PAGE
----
Thoughts following two weeks of Grapefruit League play

This ball wasn't caught (GIF). (Presswire)
This ball was not caught (GIF). (Presswire)

The Yankees had their first off-day of the Grapefruit League schedule yesterday and return to action later tonight, when CC Sabathia makes his spring debut. That’s sort of a big deal. It’s been a long time since the big man pitched in any sort of game situation. Anyway, here are some thoughts on this Tuesday morning.

1. Needless to say, Sabathia’s outing is pretty important, just like Masahiro Tanaka‘s spring debut was important last week. The results don’t really matter, but does he make it through the outing in one piece? Does his stuff and/or command look further compromised following the injury? Sabathia is 34 years old with nearly 3,000 career innings on arm. I’m not expecting any velocity to come back with a healthy knee. I just want to see him do a better job of keeping the ball out of the middle of the plate. Hopefully with a more stable landing leg and improved balance from the additional weight — that sounds weird but it’s something Sabathia has mentioned as a positive — Sabathia can hit the corners and drive the ball down around the knees consistently. If he does that, I think he’ll be effective. Maybe not an ace, but someone the Yankees can run out there every fifth day and have a reasonable chance to win.

2. A few weeks ago I noted Chasen Shreve was the extra guy in the bullpen early in Spring Training, not someone scheduled to pitch specific days, which may have meant he was on the outside of the Opening Day roster looking in. Shreve has since joined the ranks of the “scheduled pitchers” and the Yankees have actually made a point of testing him against right-handed batters. In his last outing, Shreve was sent out to face switch-hitter Pablo Sandoval (pop-up) and righty hitters Mike Napoli (strikeout), Xander Bogaerts (walk), Ryan Hanigan (fly out), Mookie Betts (ground out), and Dustin Pedroia (ground out). That’s about as good a test as you can find for a lefty reliever in mid-March. Shreve has had success against both righties and lefties in the minors but his exposure to MLB hitters is very limited. Seems like the Yankees specifically sent him out there against the Red Sox to see how he handled all those right-handed batters. He did well and that doesn’t mean he’s a lock for the roster now, but it didn’t hurt his chances either.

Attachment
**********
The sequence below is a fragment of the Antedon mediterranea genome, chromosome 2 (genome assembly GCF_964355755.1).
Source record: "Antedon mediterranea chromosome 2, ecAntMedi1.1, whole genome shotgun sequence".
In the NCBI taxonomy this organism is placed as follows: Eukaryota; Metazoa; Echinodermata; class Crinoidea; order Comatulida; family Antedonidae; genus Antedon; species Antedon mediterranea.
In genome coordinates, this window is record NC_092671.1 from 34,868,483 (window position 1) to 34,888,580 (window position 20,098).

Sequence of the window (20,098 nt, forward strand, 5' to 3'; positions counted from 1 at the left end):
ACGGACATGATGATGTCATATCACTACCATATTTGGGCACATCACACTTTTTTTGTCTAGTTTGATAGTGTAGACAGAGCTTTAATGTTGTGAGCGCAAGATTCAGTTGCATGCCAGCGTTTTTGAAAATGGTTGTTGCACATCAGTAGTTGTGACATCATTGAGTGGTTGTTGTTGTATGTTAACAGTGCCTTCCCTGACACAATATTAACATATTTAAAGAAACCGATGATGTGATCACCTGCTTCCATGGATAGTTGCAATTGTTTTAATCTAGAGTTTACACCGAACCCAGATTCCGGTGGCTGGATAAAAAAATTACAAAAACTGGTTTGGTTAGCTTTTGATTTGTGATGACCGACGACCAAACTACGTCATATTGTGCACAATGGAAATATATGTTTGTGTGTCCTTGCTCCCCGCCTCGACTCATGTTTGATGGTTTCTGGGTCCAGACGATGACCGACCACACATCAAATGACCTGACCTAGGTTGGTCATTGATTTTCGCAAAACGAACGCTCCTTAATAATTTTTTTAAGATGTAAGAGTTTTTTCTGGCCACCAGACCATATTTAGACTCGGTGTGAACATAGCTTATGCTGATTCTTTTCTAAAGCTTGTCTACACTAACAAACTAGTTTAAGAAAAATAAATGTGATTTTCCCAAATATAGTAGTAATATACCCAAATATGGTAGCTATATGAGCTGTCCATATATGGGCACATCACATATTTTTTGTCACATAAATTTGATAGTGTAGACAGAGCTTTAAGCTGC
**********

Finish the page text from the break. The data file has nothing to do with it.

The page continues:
3. At this point it’s clear Andrew Bailey won’t be a part of the Opening Day roster. He has yet to get into a game — he did throw a simulated game this weekend — and there probably isn’t enough time in Spring Training for him to show he’s ready to face big league hitters. That makes sense. The Yankees have plenty of bullpen options, so they can afford to send Bailey to Triple-A for a few weeks to gauge his actual effectiveness. They don’t have to continue to evaluate him in games that count. If Bailey gets on a regular reliever’s schedule — pitching in back-to-back games, entering in the middle of an inning, that sort of thing — and handles it well, then the Yankees can call him up. There’s no need for him to be on the Opening Day roster at this point. There are too many other quality relievers in the organization to fiddle around with Bailey, trying to see if he can help any. Let him do that in the minors.

Ref Robsnyder. (Presswire)
Ref Robsnyder. (Presswire)

4. Another thing that is clear: Rob Refsnyder was never seriously considered for the second base job. He’s seen basically no time in the field with Didi GregoriusStephen Drew‘s been playing with Gregorius so the two could get comfortable with each other as the double play combination — and he hasn’t gotten a whole lot of premium playing time. He’s the guy coming off the bench with the subs and playing later in games. That’s not how teams treat players they want to see win a job, or at least compete for a job. And you know what? I am 100% cool with this. Refsnyder needs more time in Triple-A to work on his defense — this is painfully obvious from watching him play the last two weeks, right? Routine plays have been not so routine with him this spring — and I’m pretty sure I’ve written that before. He just doesn’t look natural at second base, and that’s not surprising. Refsnyder was an outfielder as recently as 2012, remember. He’ll go to Triple-A and hopefully work on his defense. That’s partially why Drew was brought in — to give Refsnyder more time to work on what is a glaring but potentially correctable flaw.